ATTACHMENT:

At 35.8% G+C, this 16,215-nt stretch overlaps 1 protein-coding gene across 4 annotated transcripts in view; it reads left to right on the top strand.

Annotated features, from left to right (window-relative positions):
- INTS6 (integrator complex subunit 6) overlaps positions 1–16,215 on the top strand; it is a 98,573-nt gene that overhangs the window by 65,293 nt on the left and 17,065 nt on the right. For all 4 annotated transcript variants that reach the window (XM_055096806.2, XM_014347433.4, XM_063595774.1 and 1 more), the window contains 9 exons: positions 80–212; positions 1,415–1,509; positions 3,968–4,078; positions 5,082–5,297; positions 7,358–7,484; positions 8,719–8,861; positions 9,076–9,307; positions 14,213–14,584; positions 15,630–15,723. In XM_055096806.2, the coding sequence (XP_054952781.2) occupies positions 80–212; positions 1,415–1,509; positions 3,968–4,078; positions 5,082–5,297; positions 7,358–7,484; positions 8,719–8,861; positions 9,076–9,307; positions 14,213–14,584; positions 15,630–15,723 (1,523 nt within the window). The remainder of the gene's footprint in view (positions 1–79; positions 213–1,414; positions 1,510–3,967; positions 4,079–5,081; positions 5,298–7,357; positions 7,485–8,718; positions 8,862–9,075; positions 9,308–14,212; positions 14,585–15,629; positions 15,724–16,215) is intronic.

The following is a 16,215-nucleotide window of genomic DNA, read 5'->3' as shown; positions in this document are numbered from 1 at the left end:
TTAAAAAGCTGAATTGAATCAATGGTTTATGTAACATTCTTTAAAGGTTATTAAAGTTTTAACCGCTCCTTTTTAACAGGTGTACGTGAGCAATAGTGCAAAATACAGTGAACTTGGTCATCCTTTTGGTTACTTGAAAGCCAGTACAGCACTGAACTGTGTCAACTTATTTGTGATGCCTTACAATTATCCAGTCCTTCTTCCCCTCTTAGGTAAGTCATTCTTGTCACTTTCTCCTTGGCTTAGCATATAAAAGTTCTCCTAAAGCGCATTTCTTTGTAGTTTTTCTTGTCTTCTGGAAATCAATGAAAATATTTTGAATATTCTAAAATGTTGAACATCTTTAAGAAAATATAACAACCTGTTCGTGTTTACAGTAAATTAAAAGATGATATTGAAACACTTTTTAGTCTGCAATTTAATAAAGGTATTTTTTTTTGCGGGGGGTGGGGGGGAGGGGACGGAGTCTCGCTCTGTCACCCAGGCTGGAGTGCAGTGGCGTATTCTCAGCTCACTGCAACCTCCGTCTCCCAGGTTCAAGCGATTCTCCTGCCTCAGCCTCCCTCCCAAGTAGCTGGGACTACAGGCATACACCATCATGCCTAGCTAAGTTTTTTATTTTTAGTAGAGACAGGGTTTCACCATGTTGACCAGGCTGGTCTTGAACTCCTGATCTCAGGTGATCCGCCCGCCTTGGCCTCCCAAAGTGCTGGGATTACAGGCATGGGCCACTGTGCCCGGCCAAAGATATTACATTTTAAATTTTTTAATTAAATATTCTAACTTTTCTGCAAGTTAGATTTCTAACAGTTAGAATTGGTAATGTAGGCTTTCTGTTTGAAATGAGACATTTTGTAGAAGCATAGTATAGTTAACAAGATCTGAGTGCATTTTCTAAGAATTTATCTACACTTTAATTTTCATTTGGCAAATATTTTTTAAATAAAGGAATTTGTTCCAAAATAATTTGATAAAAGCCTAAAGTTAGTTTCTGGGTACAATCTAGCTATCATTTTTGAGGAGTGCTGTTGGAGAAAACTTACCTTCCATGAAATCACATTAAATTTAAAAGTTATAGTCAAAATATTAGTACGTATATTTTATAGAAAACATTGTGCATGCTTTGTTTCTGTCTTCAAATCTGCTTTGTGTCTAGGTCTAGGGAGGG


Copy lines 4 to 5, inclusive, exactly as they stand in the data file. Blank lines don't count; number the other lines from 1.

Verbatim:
The following is a 16,215-nucleotide window of genomic DNA, read 5'->3' as shown; positions in this document are numbered from 1 at the left end:
TTAAAAAGCTGAATTGAATCAATGGTTTATGTAACATTCTTTAAAGGTTATTAAAGTTTTAACCGCTCCTTTTTAACAGGTGTACGTGAGCAATAGTGCAAAATACAGTGAACTTGGTCATCCTTTTGGTTACTTGAAAGCCAGTACAGCACTGAACTGTGTCAACTTATTTGTGATGCCTTACAATTATCCAGTCCTTCTTCCCCTCTTAGGTAAGTCATTCTTGTCACTTTCTCCTTGGCTTAGCATATAAAAGTTCTCCTAAAGCGCATTTCTTTGTAGTTTTTCTTGTCTTCTGGAAATCAATGAAAATATTTTGAATATTCTAAAATGTTGAACATCTTTAAGAAAATATAACAACCTGTTCGTGTTTACAGTAAATTAAAAGATGATATTGAAACACTTTTTAGTCTGCAATTTAATAAAGGTATTTTTTTTTGCGGGGGGTGGGGGGGAGGGGACGGAGTCTCGCTCTGTCACCCAGGCTGGAGTGCAGTGGCGTATTCTCAGCTCACTGCAACCTCCGTCTCCCAGGTTCAAGCGATTCTCCTGCCTCAGCCTCCCTCCCAAGTAGCTGGGACTACAGGCATACACCATCATGCCTAGCTAAGTTTTTTATTTTTAGTAGAGACAGGGTTTCACCATGTTGACCAGGCTGGTCTTGAACTCCTGATCTCAGGTGATCCGCCCGCCTTGGCCTCCCAAAGTGCTGGGATTACAGGCATGGGCCACTGTGCCCGGCCAAAGATATTACATTTTAAATTTTTTAATTAAATATTCTAACTTTTCTGCAAGTTAGATTTCTAACAGTTAGAATTGGTAATGTAGGCTTTCTGTTTGAAATGAGACATTTTGTAGAAGCATAGTATAGTTAACAAGATCTGAGTGCATTTTCTAAGAATTTATCTACACTTTAATTTTCATTTGGCAAATATTTTTTAAATAAAGGAATTTGTTCCAAAATAATTTGATAAAAGCCTAAAGTTAGTTTCTGGGTACAATCTAGCTATCATTTTTGAGGAGTGCTGTTGGAGAAAACTTACCTTCCATGAAATCACATTAAATTTAAAAGTTATAGTCAAAATATTAGTACGTATATTTTATAGAAAACATTGTGCATGCTTTGTTTCTGTCTTCAAATCTGCTTTGTGTCTAGGTCTAGGGAGGG